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The Joy of a Late Winner

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The late goal against Everton will certainly be a memorable one for years to come.

Everton v Liverpool - Premier League Photo by Clive Brunskill/Getty Images

Christmas came early for the Red half of Merseyside, as Sadio Mané was quicker to the rebound and broke 94 minutes of deadlock at Goodison Park. Some fans are already comparing it to Gary McAllister’s game-winning free kick at the death to deny the Toffees a point in 2001.

Late goals are special in football, and in big games, doubly so. Some of those who are critical of football—particularly those of the American persuasion—note the lack of goals as the reason for not liking the sport. But it is exactly this reason why the sport can produce moments like none other.

In recent weeks, Liverpool fans have watched chances flash just wide of the post, deserved penalties not given, and world class saves to ultimately deny the Redmen all three points. Football is a game won, drawn, and lost by the finest of margins, and it is this fact that makes a late-winner all the more special.

Steven Gerrard scored a whopping 186 goals for Liverpool. Quick, think of his most famous ones. Chances are, your mind immediately flashed back to “Oh you beauty!” Or perhaps his stoppage time equalizer against West Ham in the 2006 FA Cup final. Neither were game winners, per se, but they were game changers. The first allowed Liverpool’s Champions League aspirations to continue (eventually ending in Istanbul), the other took the final to extra time (eventually allowing the Reds to win on penalties). It might takes us a few extra seconds to remember his other cup final goal, or the fact that we needed to beat Olympiakos by two clear goals to make it through, but we remember those strikes instantly and prominently.

Watching football as a fan is a tense affair. We’ve all watched our team dominate the game, only to concede a decisive goal against the run of play. For 90 minutes it feels like anything can happen, and often it does. However, as the clock approaches that hour and a half mark, and things aren’t going our way, we start mentally preparing ourselves for the coming result. This is how I felt on Monday night. I was fully prepared to accept the scoreless draw against Everton.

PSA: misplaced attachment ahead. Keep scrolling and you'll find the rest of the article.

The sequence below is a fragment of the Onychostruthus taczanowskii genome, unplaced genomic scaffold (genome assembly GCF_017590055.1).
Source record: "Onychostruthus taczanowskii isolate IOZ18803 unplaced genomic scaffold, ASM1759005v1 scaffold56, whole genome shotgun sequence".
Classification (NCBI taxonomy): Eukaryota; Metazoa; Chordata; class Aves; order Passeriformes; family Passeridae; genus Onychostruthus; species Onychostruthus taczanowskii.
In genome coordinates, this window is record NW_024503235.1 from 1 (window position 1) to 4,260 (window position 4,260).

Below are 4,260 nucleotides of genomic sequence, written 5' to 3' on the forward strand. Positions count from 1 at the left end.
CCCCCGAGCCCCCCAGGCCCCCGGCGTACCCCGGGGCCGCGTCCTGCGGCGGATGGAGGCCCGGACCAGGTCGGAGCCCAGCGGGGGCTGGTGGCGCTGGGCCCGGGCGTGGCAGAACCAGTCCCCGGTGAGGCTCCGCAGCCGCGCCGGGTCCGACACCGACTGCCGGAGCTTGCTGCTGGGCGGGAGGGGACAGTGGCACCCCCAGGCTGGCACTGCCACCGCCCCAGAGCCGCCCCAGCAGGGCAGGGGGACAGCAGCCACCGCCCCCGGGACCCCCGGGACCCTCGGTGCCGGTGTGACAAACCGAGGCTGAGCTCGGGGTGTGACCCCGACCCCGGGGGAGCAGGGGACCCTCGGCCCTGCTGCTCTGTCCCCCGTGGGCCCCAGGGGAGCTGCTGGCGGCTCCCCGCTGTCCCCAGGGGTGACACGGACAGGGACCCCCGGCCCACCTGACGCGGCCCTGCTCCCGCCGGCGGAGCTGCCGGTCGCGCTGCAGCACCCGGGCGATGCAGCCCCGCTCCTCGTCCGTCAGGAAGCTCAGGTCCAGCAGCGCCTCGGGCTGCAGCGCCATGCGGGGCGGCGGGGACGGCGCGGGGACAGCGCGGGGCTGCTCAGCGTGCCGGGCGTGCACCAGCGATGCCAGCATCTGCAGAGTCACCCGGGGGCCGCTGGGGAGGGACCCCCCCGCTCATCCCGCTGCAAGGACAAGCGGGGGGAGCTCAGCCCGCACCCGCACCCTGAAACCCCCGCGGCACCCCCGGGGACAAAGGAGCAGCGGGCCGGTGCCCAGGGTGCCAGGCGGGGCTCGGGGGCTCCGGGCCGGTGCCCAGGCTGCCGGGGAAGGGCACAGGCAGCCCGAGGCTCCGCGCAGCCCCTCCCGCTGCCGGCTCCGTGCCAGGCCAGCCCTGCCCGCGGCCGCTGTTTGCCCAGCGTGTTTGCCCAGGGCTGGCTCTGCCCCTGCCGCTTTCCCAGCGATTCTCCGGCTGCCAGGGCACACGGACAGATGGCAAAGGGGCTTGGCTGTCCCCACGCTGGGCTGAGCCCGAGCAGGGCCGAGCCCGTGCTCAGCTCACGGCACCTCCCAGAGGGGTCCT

Of course, Monday night didn’t end in a draw. The late goal raised our spirits and hopes for the season, whilst the Blues were once again crushed by their rivals from across the park. It didn’t come from a moment of individual brilliance, like so many of Stevie G’s last-gasp chances. Nor did it come from quick and direct interplay, like we’ve seen so often under Klopp. It was a sloppy, slightly fortunate goal, but that didn’t matter at all in the end.

When we think back about this game in a few years, we won’t remember the painful first 94 minutes. We won’t remember Everton’s early domination. We won’t remember Ross Barkley’s red card that should have been given. We won’t remember Firmino’s goal-bound volley from a corner, denied by the back-up keeper. We’ll remember Mané’s late winner.

It was a great moment. Regardless of what happens the rest of the way in, we’ll have this memory for years to come. Now, if we could just get back to the business of smashing teams off the park, that would be grand.